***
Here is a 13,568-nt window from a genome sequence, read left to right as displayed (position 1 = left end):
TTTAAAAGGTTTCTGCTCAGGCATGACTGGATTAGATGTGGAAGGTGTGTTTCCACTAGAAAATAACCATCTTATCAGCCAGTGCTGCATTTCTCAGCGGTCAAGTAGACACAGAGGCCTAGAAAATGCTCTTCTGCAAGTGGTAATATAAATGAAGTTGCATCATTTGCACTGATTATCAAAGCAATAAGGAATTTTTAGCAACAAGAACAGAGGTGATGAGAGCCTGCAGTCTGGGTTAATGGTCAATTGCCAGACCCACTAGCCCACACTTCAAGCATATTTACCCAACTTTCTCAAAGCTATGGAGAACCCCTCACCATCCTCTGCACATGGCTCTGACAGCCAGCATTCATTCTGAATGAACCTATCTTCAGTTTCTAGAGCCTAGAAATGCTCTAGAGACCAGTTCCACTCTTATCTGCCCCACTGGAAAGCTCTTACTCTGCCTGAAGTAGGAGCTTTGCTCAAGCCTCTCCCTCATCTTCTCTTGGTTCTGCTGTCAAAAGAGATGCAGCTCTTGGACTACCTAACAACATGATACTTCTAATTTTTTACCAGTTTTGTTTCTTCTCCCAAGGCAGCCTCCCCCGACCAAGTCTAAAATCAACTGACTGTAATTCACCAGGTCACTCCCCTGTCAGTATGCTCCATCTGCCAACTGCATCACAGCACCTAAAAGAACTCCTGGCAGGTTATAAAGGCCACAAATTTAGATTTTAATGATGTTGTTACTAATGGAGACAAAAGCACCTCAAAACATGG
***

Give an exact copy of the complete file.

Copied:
Here is a 13,568-nt window from a genome sequence, read left to right as displayed (position 1 = left end):
TTTAAAAGGTTTCTGCTCAGGCATGACTGGATTAGATGTGGAAGGTGTGTTTCCACTAGAAAATAACCATCTTATCAGCCAGTGCTGCATTTCTCAGCGGTCAAGTAGACACAGAGGCCTAGAAAATGCTCTTCTGCAAGTGGTAATATAAATGAAGTTGCATCATTTGCACTGATTATCAAAGCAATAAGGAATTTTTAGCAACAAGAACAGAGGTGATGAGAGCCTGCAGTCTGGGTTAATGGTCAATTGCCAGACCCACTAGCCCACACTTCAAGCATATTTACCCAACTTTCTCAAAGCTATGGAGAACCCCTCACCATCCTCTGCACATGGCTCTGACAGCCAGCATTCATTCTGAATGAACCTATCTTCAGTTTCTAGAGCCTAGAAATGCTCTAGAGACCAGTTCCACTCTTATCTGCCCCACTGGAAAGCTCTTACTCTGCCTGAAGTAGGAGCTTTGCTCAAGCCTCTCCCTCATCTTCTCTTGGTTCTGCTGTCAAAAGAGATGCAGCTCTTGGACTACCTAACAACATGATACTTCTAATTTTTTACCAGTTTTGTTTCTTCTCCCAAGGCAGCCTCCCCCGACCAAGTCTAAAATCAACTGACTGTAATTCACCAGGTCACTCCCCTGTCAGTATGCTCCATCTGCCAACTGCATCACAGCACCTAAAAGAACTCCTGGCAGGTTATAAAGGCCACAAATTTAGATTTTAATGATGTTGTTACTAATGGAGACAAAAGCACCTCAAAACATGG